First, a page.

Charitable giving is not the only kind of money auto dealers spend. Individual auto dealers – from Houston to Mount Pleasant, Dallas to Laredo, Amarillo to San Antonio — put more than $600,000 into Texas campaigns last year, including almost $300,000 to Governor Greg Abbott. Auto dealers also become politicians. U.S. Representative Roger Williams made a fortune in a Weatherford auto dealership that his father founded in 1939. Representative Patricia Harless is the CEO of an auto dealer in Houston, and state Senator Don Huffines is the grandson of a famous Dallas auto dealer. El Paso Mayor Oscar Leeser is an auto dealer.

The local economic impact can be seen in the sudden decline of Texas auto dealer franchises after the 2008 national economic bust. Some of it may have been due to the fact General Motors cancelled 1,1000 U.S. dealer franchises as a part of its 2009 bankruptcy.  Others closed simply because, in the trough to the recession, people ceased buying cars. The number of franchises in Texas declined from 3,100 in 2007 to a low of 2,762 in 2011, according to the Texas Motor Vehicle Division.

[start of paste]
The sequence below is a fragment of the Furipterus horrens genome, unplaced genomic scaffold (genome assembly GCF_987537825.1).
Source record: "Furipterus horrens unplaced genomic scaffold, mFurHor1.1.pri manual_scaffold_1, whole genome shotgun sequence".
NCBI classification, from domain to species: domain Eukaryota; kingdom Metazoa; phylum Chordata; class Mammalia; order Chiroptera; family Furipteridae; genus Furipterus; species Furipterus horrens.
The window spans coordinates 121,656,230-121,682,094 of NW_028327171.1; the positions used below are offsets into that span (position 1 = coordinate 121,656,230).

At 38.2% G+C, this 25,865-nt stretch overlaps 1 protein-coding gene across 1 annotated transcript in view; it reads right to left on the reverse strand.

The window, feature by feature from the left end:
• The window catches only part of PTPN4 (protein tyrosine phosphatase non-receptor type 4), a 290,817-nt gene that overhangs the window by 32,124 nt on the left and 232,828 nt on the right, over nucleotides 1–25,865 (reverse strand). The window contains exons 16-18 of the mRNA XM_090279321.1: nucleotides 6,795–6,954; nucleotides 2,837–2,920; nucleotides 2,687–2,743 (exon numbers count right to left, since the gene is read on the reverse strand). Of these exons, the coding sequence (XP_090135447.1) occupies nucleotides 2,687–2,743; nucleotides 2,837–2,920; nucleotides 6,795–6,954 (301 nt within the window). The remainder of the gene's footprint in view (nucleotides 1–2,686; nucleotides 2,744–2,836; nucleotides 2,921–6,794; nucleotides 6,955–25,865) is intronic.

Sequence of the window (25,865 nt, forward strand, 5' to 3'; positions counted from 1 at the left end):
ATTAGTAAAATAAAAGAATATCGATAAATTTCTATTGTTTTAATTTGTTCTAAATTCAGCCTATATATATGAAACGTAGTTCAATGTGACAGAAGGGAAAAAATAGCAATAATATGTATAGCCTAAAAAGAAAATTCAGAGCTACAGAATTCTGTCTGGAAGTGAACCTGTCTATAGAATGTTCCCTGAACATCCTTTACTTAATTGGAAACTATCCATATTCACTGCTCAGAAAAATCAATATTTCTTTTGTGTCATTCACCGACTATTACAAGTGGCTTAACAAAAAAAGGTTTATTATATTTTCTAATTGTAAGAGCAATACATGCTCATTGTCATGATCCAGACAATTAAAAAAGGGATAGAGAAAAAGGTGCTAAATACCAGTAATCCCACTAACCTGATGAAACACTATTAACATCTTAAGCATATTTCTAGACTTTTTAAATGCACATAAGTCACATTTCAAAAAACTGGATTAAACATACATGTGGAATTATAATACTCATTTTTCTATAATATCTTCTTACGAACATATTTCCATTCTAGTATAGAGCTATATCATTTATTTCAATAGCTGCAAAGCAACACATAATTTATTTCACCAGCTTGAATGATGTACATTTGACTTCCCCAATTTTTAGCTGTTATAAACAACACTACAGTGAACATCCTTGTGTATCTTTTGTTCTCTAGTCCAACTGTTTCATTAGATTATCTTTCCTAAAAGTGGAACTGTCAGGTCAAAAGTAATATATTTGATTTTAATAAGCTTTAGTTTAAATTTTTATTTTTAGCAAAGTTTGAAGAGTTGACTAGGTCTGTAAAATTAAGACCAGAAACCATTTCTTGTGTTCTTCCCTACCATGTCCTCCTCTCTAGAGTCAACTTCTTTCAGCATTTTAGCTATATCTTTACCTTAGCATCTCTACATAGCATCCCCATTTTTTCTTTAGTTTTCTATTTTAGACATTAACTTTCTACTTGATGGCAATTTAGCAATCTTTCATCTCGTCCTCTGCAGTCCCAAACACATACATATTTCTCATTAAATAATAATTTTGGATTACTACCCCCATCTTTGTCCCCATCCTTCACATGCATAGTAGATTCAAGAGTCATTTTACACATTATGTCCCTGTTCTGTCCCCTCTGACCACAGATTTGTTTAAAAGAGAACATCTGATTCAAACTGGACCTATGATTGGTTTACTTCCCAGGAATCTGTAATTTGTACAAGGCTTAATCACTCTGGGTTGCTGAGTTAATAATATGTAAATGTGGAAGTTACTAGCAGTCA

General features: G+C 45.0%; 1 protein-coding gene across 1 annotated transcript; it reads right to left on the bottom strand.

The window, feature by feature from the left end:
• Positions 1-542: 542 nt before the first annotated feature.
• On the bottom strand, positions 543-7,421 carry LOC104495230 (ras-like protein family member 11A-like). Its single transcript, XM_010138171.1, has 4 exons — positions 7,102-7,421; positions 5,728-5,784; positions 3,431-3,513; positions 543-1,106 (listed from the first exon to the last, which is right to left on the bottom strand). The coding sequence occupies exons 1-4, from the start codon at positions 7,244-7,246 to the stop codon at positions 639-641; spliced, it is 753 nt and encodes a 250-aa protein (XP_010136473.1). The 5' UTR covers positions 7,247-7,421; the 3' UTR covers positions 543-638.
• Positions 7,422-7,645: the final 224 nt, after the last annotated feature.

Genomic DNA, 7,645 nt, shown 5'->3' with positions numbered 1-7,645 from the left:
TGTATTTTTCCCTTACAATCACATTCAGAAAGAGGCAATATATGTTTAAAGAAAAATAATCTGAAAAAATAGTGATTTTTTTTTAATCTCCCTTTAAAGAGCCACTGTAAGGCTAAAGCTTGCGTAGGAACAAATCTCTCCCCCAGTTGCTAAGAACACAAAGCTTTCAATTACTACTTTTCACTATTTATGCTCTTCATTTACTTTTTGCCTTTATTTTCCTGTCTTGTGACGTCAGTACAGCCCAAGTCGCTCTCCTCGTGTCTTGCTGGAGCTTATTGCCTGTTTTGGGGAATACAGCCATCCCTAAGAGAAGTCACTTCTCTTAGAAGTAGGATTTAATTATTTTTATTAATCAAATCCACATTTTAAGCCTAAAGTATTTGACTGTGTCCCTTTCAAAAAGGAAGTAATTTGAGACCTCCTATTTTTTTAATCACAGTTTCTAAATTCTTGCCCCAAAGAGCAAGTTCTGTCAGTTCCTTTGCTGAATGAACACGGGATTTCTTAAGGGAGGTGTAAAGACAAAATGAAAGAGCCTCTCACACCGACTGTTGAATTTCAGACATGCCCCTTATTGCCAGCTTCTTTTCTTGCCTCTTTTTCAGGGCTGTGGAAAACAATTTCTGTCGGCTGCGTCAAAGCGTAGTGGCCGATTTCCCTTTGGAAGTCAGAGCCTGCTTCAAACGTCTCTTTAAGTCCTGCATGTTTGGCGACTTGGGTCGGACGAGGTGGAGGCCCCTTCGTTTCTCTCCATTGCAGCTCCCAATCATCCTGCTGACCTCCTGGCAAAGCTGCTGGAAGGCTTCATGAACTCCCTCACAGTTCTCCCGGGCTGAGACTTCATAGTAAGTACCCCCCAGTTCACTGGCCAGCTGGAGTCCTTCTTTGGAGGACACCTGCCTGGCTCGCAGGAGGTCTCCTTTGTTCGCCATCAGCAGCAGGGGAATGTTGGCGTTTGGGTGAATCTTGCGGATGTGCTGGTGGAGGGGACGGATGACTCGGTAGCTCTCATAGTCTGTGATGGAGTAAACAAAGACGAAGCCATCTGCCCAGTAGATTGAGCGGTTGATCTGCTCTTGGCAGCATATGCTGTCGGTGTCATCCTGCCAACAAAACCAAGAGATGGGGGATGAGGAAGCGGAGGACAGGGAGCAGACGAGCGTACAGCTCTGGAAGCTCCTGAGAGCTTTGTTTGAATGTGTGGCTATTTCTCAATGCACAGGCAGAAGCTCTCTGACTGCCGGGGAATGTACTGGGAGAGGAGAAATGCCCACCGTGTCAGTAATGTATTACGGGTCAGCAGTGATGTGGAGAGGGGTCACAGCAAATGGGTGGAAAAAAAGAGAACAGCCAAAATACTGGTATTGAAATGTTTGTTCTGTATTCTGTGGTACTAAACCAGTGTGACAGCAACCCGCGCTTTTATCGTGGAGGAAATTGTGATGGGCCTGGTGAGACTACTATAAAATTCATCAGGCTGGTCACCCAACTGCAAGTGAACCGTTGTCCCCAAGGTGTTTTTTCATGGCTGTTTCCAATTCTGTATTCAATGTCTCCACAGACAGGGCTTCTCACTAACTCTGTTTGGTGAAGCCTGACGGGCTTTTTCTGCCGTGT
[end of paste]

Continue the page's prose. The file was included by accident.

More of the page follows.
One major example of the 2009 economic impact was the closing of the Lawrence Marshall dealership in Hempstead, a major volume dealership. As a direct result, 200 employees lost their jobs. Hempstead’s mayor said city income fell by about 10 percent and the city would have to reconsider sewer upgrades and parks beautification. A nearby major metropolitan newspaper several weeks later reduced its newsroom workforce by 100 people. For a lot of small town newspapers, radio and television stations, ads from the local auto dealership keeps them in business. 

The power of the widespread network of auto dealers was easily seen in 1985, as the state tried to eliminate the Sunday closing laws. Because the auto dealerships were family owned and wanted a guaranteed day off, the TADA blocked passage of repeal of the so-called blue law until a carve-out was created for auto dealers. That’s why you can spend Sunday’s prowling a lot without buying a new car.